Master of Science in Nursing (MSN)
These Essentials are core for all master’s programs in nursing and provide the necessary curricular elements and framework, regardless of focus, major, or intended practice setting. These Essentials delineate the outcomes expected of all graduates of master’s nursing programs.
The dynamic nature of the healthcare delivery system underscores the need for the nursing profession to look to the future and anticipate the healthcare needs for which nurses must be prepared to address. The complexities of health and nursing care today make expanded nursing knowledge a necessity in contemporary care settings. The transformation of health care and nursing practice requires a new conceptualization of master’s education. Master’s education in nursing must prepare the graduate to:
The nine Essentials addressed in the Program Objectives and Learning Outcomes guide the preparations of graduates for diverse areas of practices in any healthcare setting.
Recognizes that the master’s-prepared nurse integrates scientific findings from nursing, biopsychosocial fields, genetics, public health, quality improvement, and organizational sciences for the continual improvement of nursing care across diverse settings.
Recognizes that organizational and systems leadership are critical to the promotion of high quality and safe patient care. Leadership skills are needed that emphasize ethical and critical decision-making, effective working relationships, and a systems-perspective.
Recognizes that a master’s-prepared nurse must be articulate in the methods, tools, performance measures, and standards related to quality, as well as prepared to apply quality principles within an organization.
Recognizes that the master’s-prepared nurse applies research outcomes with the practice setting, resolves practice problems, works as a change agent, and disseminates results.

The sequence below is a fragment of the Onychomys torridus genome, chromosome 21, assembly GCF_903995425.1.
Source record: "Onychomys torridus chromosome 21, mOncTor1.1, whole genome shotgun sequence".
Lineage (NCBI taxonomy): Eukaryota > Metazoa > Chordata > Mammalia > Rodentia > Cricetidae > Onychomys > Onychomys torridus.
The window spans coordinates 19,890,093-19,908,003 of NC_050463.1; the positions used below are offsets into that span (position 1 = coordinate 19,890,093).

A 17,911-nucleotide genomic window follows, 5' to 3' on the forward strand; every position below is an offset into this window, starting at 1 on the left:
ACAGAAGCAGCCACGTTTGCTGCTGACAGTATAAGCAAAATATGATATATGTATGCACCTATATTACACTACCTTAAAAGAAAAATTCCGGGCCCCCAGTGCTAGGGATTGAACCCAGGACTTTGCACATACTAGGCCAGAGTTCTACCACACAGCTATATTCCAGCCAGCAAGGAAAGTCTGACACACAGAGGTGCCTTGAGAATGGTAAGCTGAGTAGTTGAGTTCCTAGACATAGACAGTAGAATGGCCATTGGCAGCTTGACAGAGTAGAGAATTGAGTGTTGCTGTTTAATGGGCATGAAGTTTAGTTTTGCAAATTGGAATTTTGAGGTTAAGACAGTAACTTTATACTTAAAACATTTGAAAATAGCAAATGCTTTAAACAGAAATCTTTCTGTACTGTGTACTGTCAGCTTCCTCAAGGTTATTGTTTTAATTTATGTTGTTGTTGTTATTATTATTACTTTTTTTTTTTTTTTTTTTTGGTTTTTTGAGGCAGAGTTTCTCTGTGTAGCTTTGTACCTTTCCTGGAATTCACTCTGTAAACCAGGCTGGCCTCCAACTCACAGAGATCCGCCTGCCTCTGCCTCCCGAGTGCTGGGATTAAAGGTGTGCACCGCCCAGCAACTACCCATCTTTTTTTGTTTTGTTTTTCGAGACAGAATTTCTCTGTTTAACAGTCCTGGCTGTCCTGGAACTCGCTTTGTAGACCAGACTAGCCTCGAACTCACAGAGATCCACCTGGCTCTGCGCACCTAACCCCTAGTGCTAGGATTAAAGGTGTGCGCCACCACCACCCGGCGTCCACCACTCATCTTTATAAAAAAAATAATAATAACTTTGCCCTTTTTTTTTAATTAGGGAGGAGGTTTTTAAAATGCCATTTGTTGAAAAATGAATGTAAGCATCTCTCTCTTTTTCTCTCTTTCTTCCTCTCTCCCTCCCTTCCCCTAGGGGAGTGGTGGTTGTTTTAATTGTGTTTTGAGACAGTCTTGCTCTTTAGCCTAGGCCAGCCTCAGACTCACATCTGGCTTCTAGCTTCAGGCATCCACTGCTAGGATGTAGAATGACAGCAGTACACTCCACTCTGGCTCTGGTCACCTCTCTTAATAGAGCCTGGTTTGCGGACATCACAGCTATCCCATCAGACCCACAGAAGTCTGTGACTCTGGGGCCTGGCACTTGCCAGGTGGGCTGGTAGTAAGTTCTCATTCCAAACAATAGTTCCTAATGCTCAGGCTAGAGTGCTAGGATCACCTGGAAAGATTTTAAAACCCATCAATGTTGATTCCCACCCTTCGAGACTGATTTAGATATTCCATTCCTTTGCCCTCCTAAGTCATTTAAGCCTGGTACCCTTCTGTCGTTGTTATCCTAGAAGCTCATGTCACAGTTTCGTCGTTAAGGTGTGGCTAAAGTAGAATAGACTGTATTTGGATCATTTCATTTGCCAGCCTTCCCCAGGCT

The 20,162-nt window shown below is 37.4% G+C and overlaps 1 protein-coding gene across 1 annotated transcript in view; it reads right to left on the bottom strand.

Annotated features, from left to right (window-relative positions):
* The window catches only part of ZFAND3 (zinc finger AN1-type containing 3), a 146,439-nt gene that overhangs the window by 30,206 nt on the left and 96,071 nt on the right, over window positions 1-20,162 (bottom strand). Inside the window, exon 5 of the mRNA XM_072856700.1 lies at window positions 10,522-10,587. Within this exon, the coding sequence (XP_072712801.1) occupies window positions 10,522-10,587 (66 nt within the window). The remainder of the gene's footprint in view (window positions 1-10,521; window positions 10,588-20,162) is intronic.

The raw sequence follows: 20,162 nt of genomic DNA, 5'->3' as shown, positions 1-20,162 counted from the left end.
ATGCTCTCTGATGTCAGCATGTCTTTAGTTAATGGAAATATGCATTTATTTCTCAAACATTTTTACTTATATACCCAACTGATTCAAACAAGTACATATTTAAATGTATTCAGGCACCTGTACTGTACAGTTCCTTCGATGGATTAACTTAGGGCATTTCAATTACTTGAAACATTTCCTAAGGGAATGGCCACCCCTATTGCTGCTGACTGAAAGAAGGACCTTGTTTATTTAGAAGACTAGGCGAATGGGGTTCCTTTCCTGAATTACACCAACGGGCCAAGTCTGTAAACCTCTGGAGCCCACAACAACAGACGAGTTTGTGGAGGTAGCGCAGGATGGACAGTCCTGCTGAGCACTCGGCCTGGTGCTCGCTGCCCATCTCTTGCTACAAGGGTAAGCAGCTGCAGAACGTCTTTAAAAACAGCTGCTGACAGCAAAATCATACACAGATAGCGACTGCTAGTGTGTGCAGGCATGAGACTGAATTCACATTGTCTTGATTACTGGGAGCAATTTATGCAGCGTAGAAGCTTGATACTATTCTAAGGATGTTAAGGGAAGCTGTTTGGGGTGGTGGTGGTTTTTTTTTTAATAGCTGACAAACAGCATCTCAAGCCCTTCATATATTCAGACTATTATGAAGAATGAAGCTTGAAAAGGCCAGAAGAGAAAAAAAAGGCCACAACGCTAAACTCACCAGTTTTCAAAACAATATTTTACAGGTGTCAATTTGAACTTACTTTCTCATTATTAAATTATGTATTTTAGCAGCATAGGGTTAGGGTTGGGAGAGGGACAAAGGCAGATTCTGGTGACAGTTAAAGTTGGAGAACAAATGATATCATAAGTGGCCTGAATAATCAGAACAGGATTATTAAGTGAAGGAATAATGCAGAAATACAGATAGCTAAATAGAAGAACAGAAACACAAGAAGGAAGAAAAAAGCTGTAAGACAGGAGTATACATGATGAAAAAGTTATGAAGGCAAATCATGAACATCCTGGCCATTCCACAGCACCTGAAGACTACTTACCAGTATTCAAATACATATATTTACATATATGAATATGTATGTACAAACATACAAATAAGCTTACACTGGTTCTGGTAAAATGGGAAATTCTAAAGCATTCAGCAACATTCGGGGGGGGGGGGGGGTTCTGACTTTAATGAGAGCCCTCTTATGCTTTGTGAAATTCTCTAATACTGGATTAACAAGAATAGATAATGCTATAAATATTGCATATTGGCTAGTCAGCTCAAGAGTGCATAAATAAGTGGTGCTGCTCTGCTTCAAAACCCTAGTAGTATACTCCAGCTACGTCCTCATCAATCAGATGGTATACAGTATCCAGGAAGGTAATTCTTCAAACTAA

Recognizes that the master’s-prepared nurse uses patient-care technologies to deliver and enhance care and uses communication technologies to integrate and coordinate care.
Recognizes that the master’s-prepared nurse uses patient-care technologies to deliver and enhance care and uses communication technologies to integrate and coordinate care
Recognizes that the master’s-prepared nurse, as a member and leader of interprofessional teams, communicates, collaborates, and consults with other health professionals to manage and coordinate care.
Recognizes that the master’s-prepared nurse applies and integrates broad, organizational, client-centered, and culturally appropriate concepts in the planning, delivery, management, and evaluation of evidenced-based clinical prevention and population care and services to individuals, families, and aggregates/identified populations.
Recognizes that nursing practices, at the master’s level, is broadly defines as any form of nursing intervention that influences healthcare outcomes for individuals, populations, or systems. Master’s level nursing graduates must have an advanced level of understanding of nursing and relevant sciences as well as the ability to integrate this knowledge into practice. Nursing practices interventions include both direct and indirect care components.